A proposal published by the Food Standards Agency (FSA) sets a target of reducing administrativecosts for businesses by about £12m (€17.8m) over the next four years.
An FSA study estimates UK businesses collectively spend about £128m annually complying with foodregulations. Using a methodology adopted across government, the FSA estimated that £42m of these costs represented'business-as-usual', money spent related to activities that businesses would undertake regardless of regulation.
The net estimated additional administrative cost burdens of food regulation on business, was thereforecalculated to be £86 million. Businesses collectively spent about £38.6m of this complying withthe requirements of EU or international law over which national regulators have little control.
They spent another £45m complying with the requirements of EU or international law over which members states have somediscretion. Another £2.4m was spent on complying with domestic regulations.
The study came about as a result of a UK government proposal that the FSA set a target of reducing the net administrative burden of food regulation by 25 per cent by April 2010.
However the FSA's governing body noted that EU and international law requirements limit theregulator's ability to cut the burden on business. Instead the FSA executive has recommended that theregulator should have a target of £11.9m reduction in the areas of law over which it at least hassome control.
At a public board meeting held last week, the FSA stated that one of its studies has indicated that the"existing framework of food law did not place a particularly onerous burden" onbusinesses.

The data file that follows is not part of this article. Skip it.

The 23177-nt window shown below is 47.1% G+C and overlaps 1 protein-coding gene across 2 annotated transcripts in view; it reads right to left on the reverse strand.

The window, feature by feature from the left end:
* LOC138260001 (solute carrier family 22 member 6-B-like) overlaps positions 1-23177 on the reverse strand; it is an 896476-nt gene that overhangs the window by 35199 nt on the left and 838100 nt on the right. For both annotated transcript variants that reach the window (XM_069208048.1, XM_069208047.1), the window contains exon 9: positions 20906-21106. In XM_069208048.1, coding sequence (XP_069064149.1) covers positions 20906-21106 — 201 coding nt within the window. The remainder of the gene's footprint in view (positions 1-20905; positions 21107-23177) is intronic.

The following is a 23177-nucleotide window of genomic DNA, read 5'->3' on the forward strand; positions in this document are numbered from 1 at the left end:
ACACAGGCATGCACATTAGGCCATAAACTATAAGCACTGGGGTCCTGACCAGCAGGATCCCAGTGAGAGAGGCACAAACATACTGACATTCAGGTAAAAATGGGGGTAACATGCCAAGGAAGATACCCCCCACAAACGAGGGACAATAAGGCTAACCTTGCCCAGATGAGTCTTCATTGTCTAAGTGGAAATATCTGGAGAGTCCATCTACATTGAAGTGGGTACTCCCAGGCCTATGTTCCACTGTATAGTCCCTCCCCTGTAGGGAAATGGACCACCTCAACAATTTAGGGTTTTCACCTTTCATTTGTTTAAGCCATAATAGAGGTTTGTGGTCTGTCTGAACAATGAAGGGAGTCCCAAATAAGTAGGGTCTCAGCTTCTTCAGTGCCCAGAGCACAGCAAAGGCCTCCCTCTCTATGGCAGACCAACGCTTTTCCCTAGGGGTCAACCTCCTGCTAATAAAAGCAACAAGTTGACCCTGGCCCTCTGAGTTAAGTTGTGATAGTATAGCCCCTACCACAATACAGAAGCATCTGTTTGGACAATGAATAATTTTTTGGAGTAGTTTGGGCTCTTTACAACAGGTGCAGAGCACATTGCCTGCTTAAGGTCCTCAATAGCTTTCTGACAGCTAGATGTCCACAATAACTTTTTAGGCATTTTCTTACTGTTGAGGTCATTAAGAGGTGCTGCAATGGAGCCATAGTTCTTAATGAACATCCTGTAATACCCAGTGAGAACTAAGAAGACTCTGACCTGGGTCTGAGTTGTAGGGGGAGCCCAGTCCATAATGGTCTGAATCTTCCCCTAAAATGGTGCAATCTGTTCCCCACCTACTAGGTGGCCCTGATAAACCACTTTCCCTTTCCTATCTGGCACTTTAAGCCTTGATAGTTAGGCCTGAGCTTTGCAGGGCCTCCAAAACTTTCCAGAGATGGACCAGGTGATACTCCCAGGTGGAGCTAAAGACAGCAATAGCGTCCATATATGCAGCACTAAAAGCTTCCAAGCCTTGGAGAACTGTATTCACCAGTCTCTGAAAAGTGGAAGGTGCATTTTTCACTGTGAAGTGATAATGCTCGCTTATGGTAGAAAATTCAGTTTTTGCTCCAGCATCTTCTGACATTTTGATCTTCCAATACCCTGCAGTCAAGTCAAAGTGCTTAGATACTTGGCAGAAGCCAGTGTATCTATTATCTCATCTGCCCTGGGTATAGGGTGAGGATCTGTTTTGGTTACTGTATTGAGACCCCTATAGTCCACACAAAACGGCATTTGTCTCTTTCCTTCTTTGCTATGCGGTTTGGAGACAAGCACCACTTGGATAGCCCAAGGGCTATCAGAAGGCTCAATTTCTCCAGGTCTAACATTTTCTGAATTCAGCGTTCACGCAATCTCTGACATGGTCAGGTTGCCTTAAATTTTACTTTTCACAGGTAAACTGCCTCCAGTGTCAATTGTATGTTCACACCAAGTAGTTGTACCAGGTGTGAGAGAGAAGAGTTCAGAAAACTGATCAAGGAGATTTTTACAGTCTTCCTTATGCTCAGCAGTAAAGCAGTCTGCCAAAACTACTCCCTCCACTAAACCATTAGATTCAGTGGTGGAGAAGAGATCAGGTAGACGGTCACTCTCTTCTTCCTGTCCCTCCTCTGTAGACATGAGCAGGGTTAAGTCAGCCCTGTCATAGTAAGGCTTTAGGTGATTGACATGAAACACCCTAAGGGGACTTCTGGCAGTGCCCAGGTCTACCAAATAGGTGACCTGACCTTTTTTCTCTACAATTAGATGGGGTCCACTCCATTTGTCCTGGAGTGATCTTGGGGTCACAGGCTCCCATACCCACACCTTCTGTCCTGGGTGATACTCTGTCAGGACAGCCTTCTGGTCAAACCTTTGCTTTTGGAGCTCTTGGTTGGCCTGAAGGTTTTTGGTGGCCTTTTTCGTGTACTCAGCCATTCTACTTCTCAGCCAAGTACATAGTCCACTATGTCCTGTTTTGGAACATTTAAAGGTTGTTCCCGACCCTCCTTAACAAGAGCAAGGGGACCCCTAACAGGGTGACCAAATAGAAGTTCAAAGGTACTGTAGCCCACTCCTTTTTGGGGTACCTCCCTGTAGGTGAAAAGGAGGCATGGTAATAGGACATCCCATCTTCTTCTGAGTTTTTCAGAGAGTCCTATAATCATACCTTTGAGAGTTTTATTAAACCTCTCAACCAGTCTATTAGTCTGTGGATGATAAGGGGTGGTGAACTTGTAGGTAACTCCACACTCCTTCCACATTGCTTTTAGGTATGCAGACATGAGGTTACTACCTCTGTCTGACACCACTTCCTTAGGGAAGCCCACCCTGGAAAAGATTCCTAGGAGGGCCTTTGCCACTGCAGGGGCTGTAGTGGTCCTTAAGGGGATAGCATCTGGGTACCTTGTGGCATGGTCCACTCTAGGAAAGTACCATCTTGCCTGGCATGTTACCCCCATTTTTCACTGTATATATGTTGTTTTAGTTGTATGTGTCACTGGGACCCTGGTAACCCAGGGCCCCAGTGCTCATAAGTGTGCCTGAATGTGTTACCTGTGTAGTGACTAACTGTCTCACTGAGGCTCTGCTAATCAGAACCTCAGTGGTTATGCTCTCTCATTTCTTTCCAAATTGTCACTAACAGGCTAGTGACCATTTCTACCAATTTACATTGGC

The measurement exercise found that of the 53 FSA regulations, seven regulations account forabout 91 per cent of the costs faced by businesses.
The food safety regulations include those dealing with dairy products, meat, feeds, and labelling.
The top three types of information obligation by cost are the keeping of records, statutory labelling for thirdparties and returns and reports, the FSA stated.
The top three types of administrative activity by cost are the gathering and assessing relevantinformation, familiarisation with regulatory requirements and required reporting to the regulator.
The FSA proposes to work on cutting down the amount and type of information it requires frombusinesses as much as possible.
"If we were able to reduce this burden - asking for this information only when necessary - we couldincrease the capacity of the businesses that provide this information, and the enforcement officers who check it, to focus on compliance and improvedconsumer protection," the FSA proposes.
The target proposal was considered at the FSA board meeting on 21 September.